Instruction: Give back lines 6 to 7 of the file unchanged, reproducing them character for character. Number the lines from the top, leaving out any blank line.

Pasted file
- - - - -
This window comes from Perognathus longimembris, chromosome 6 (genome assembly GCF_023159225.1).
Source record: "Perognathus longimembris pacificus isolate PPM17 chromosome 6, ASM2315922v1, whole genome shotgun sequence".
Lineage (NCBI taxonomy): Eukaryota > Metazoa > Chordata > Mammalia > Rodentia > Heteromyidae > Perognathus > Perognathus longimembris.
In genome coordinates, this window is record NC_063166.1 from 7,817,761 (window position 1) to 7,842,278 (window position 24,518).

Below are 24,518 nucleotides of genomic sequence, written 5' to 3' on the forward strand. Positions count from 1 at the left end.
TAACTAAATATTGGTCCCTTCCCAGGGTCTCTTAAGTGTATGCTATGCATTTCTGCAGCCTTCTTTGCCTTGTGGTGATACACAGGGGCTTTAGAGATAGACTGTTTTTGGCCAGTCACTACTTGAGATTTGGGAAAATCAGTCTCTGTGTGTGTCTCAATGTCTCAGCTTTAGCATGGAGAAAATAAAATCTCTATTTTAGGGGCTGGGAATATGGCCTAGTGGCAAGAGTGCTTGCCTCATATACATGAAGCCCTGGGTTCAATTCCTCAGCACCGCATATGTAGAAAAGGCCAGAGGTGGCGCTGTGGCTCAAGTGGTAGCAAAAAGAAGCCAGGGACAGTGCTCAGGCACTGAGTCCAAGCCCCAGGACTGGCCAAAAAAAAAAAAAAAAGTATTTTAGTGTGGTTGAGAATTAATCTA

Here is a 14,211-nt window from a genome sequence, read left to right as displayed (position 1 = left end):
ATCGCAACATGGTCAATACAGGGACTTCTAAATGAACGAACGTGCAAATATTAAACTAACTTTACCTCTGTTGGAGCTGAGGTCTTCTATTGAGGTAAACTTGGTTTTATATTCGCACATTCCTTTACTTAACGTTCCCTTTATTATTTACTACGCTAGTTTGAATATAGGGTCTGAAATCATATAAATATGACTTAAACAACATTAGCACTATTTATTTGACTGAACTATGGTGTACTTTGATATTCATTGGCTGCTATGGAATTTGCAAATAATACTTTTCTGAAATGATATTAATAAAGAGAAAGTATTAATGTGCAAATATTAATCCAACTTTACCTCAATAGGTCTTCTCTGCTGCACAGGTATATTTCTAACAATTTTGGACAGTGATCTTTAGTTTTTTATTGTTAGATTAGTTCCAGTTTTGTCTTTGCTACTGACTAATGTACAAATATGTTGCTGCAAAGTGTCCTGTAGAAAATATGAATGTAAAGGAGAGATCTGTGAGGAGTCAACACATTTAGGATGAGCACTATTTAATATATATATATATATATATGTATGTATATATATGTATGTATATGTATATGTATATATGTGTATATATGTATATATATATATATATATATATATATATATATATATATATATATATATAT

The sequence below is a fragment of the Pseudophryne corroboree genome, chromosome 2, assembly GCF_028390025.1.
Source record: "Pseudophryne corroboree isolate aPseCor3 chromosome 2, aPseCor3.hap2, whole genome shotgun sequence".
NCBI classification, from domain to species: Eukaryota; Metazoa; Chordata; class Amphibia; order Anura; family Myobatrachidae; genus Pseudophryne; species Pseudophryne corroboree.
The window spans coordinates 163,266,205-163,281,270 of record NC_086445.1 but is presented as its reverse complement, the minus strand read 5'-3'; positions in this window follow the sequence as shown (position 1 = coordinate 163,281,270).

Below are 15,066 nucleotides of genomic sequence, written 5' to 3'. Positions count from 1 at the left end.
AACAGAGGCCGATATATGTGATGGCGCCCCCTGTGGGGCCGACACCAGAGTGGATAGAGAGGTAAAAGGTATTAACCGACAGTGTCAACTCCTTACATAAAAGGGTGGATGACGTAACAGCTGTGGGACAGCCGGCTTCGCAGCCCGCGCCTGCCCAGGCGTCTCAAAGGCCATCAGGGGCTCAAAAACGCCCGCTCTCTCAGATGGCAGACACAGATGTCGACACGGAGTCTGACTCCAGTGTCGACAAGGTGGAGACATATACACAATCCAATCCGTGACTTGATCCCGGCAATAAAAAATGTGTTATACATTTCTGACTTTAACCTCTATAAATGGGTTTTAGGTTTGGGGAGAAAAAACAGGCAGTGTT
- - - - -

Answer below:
TAACTAAATATTGGTCCCTTCCCAGGGTCTCTTAAGTGTATGCTATGCATTTCTGCAGCCTTCTTTGCCTTGTGGTGATACACAGGGGCTTTAGAGATAGACTGTTTTTGGCCAGTCACTACTTGAGATTTGGGAAAATCAGTCTCTGTGTGTGTCTCAATGTCTCAGCTTTAGCATGGAGAAAATAAAATCTCTATTTTAGGGGCTGGGAATATGGCCTAGTGGCAAGAGTGCTTGCCTCATATACATGAAGCCCTGGGTTCAATTCCTCAGCACCGCATATGTAGAAAAGGCCAGAGGTGGCGCTGTGGCTCAAGTGGTAGCAAAAAGAAGCCAGGGACAGTGCTCAGGCACTGAGTCCAAGCCCCAGGACTGGCCAAAAAAAAAAAAAAAAGTATTTTAGTGTGGTTGAGAATTAATCTA

Here is a 14,211-nt window from a genome sequence, read left to right as displayed (position 1 = left end):